Roxas wanted, for the umpteenth time, to hit him. At the very least, he wanted to tell him off, but before he could open his mouth, Axel had thrown the door open and vanished into the dimly lit room. He ran his hand over his face with an exasperated sigh before following.
Inside, the room was much louder than he though. The distinct absence of the heavy smell of smoke and alcohol bugged him. There was, however, the snap of cards, and the occasional sound of clapping. He looked towards the noise and noticed a boy with silver hair, not much older than him.
The really strange part, however, was his two companions.
“Gawrsh, how’d ya do that, Riku?”
They were an oversized dog and duck. Roxas couldn’t help but to stare. Axel, however, was more intent on looking for the rumored red mask and cape, or at least the girl he was supposed to sway. The room was so cast in shadows, though, that the task was difficult, and there were at least two dozen people crowded into the room.
Every conversation, it seemed, revolved around heartless and the ways to get rid of them. Because a gun simply would not do, if anyone paid attention to the large man to Axel’s left. No, heartless were becoming immune to guns, and the only people truly safe were the Nobodies. But they shouldn’t have to give up their hearts to escape the dangers!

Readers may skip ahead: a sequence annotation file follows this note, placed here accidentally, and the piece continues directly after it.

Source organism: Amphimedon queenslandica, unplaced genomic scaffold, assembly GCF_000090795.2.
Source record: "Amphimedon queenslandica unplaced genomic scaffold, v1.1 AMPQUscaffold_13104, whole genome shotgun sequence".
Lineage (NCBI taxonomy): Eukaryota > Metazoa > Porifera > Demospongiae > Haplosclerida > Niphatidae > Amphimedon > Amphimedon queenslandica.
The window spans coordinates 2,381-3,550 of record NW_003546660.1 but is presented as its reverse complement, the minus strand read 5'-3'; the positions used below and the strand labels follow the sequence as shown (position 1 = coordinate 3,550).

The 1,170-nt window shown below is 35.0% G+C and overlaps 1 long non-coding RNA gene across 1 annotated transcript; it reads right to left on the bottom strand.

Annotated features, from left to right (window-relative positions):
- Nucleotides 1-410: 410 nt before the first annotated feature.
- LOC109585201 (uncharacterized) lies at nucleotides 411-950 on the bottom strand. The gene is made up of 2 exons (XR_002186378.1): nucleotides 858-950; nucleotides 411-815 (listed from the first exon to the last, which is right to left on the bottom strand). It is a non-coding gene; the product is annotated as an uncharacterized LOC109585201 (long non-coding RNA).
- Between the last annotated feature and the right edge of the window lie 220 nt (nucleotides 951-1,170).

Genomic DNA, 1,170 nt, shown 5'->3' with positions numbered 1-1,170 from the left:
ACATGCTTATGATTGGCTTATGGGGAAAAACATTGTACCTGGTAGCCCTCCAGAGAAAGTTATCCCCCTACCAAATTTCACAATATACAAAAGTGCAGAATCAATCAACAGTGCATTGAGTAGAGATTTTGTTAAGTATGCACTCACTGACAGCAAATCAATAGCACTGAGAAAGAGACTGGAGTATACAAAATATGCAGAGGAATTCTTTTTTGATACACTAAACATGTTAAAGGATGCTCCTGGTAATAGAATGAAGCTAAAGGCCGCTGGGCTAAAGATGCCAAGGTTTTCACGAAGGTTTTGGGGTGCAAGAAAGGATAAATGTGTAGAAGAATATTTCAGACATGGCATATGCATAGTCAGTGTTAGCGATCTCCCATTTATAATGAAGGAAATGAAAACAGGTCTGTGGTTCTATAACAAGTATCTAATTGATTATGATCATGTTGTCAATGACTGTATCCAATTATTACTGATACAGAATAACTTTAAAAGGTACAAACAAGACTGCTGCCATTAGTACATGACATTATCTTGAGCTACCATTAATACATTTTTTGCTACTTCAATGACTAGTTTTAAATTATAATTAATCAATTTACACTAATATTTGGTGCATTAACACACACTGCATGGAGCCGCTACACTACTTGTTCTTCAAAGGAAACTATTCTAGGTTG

“What do you suggest we do? Shut down the city at night? It’d never work.”
“Well, until we find a suitable weapon, what do you propose we do? They’re starting to prey on children, and I won’t have my daughter get hurt because of our irresponsibility.”
“Yeah. The government can ban alcohol, but they can’t protect our cities?”
Axel scowled in their general direction. If they though that ban had worked, they obviously had not been outside this polished, albeit dark, room. He highly doubted they listened to half the things they said, as the homeless man peeked into the room from the door Roxas had neglected to close.
Roxas had drawn closer to the table with the strange trio. It was magic, slight of the hand, he realized. That was what the boy was doing with the cards. He shuffled them dutifully before glancing at Roxas.
“Who’re you?” he demanded.
Roxas turned and walked away from the question, searching for Axel. The boy’s loud question drew stares to him, and from some platform, a man in a red cape and mask stood up, adding to the clamor.
“Yes, who are you strangers?”
Finally, Axel thought. “The name’s Axel,” he said, and was greeted with repeated cries of “who” and “what’d he say.”
“Speak up!” said the cloaked man.
“Who is that?” Roxas muttered under his breath. “Is that the leader?”
“His name is DiZ, and no, he’s not the leader. The leader never shows his face,” Axel muttered back before saying loudly, “My name is Axel.”
“Well, he’s not exactly showing his face,” Roxas muttered. He folded his arms and glared at the back of Axel’s head.
“Will you shut up?” Axel demanded.
“What business do you and your friend have here?” Several chairs shifted at DiZ’s question. Apparently some people had decided that it would be best to stand up, just as a precaution. The silver-haired boy had put away the cards and was resting his hand lightly on the pocket of his vest. Roxas took a small step away from Axel.
“I have- no wait. We have a request to make. And we’d kind of like to do it without the theatrics, if you know what I mean,” Axel said with a grand motion towards all of the crowd. Several angry and distrustful cries came from the crowd. And someone finally shut the door in the face of the homeless man.